In this extension of Inuit Tapiriit Kanatami President Natan Obed’s feature, Reclaiming Our Names, from our Fall 2020 issue on Relations, artist, archivist and arts administrator Heather Campbell—the IAF’s Strategic Initiatives Director—reflects on the often culturally insensitive descriptors of Inuit and other Indigenous peoples left behind in archival photographs, documents, maps and more, and identifies how she and other Indigenous researchers at Library and Archives Canada worked to make them better.
The We Are Here: Sharing Stories initiative was a special digitization project of Library and Archives Canada (LAC) that ran from September 2017 to November 2020. Three researchers of Indigenous descent, of which I was one , were hired to comb through collections that were thought to have a wealth of Indigenous-related material.
The main focus of our jobs was to identify and make changes to outdated and culturally insensitive titles, as well as to give greater context to the material.
Made up of photographs and other materials, most of the collections were donated by individuals, but some were created by the Canadian government. Some photos were titled by the photographer, but very often the title was assigned by the LAC archivist when they were processing the collection, either based on what was happening in the photo, or any information written in the album or on the back of the image for example.
Unfortunately, because most of these images are older, some of the terminology used is no longer appropriate. For these, we included an updated title in square brackets. During my time as the Inuit researcher at LAC, I came across some memorable images that sparked questions within me, our team, and the institution as a whole. Here are ten images that embody aspects of the collection, which I hope will spark equal curiousity in you.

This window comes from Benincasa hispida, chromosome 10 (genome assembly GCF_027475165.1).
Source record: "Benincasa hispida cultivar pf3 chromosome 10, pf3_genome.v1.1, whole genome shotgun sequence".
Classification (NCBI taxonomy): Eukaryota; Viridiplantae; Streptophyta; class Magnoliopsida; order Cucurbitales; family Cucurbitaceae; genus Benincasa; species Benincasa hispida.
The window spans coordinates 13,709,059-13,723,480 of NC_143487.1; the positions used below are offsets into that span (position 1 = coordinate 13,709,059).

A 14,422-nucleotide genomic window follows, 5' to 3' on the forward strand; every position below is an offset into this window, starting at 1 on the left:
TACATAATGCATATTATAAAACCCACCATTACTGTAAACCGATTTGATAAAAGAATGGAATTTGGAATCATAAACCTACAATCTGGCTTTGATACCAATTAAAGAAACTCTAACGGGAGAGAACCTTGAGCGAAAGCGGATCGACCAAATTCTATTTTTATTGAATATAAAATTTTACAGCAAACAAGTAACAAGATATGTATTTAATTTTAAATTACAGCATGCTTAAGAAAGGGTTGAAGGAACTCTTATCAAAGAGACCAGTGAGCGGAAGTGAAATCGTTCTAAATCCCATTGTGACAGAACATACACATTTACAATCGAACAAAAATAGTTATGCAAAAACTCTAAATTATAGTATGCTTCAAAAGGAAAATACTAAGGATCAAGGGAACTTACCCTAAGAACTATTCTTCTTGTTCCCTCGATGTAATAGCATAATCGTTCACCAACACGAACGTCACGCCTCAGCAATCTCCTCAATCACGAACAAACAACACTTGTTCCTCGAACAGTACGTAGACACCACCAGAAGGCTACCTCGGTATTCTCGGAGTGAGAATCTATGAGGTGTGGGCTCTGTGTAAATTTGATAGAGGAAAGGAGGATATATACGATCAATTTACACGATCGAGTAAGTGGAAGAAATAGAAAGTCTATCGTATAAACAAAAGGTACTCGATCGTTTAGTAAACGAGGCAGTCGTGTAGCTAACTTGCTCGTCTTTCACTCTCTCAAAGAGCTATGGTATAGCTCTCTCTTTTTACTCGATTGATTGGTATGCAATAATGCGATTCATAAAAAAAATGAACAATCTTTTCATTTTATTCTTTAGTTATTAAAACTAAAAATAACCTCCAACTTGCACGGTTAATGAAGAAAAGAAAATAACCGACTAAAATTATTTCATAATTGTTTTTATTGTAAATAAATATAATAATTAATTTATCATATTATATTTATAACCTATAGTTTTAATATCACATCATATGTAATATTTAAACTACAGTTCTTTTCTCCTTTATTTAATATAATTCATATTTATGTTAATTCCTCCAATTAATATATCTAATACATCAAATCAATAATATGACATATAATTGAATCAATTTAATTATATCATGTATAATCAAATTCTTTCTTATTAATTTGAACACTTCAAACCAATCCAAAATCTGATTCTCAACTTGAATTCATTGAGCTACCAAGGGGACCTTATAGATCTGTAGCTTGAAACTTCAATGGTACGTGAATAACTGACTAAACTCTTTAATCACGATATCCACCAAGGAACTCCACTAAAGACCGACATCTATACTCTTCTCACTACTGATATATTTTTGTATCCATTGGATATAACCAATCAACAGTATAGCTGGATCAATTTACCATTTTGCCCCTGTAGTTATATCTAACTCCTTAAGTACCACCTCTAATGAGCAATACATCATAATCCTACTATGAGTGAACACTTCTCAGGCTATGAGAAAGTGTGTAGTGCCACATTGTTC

[Photograph of six women with facial tattoos wearing parkas in front of a cloth backdrop. Niviaqsarjuk is seated in the centre in the first row] [Left to right back row: ?, Atunuck, Uckonuck, front row: Aka "Pikey", Niviaqsajuk/Shoofly?, Taptaqut]. Fullerton (N.W.T) [now Nunavut]: March 8, 1905 Photo J.E. Bernier LAC C-001499
Niviaqsarjuq—nicknamed “Hattie” (front and centre)—is the first woman that I identified as having tattoos in some images and no tattoos in others. She is the inspiration for my forthcoming blog about tattoos and identification on the Library and Archives Canada Discovery Blog. Niviaqsarjuq has been photographed by many visitors to the Arctic including J.E. Bernier, Geraldine Moodie, and George Comer. If you would like to see more images of Niviaqsarjuq (identified as Ooktook) I invite you to visit the Moodie collection at the Glenbow Art Museum.
(A.P. Low Expedition, 1903-1904) Aivillik woman Niviatsinaq ("Shoofly Comer") in gala dress. 1903-1904 Photo AP Low LAC a053548-v6
According to the Mystic Seaport Museum, Nivisarnarq was known as the “companion” of George Comer during his travels and she was nicknamed “Shoofly”. In some images she has facial tattoos, and in others she does not. I suspect the lines were drawn on in most cases. Nivisarnarq’s relationship with Comer highlights the complicated role of women to visitors to Inuit Nunangat. Nivisarnarq is the great-grandmother of Bernadette Dean, who co-directed the 2009 documentary What Belongs to Inuit / Inuit Piqutingit with Zacharias Kunuk. In the film, a group of elders visit museums across North America to view Inuit cultural material, including Nivisarnarq’s amauti at the American Museum of Natural History.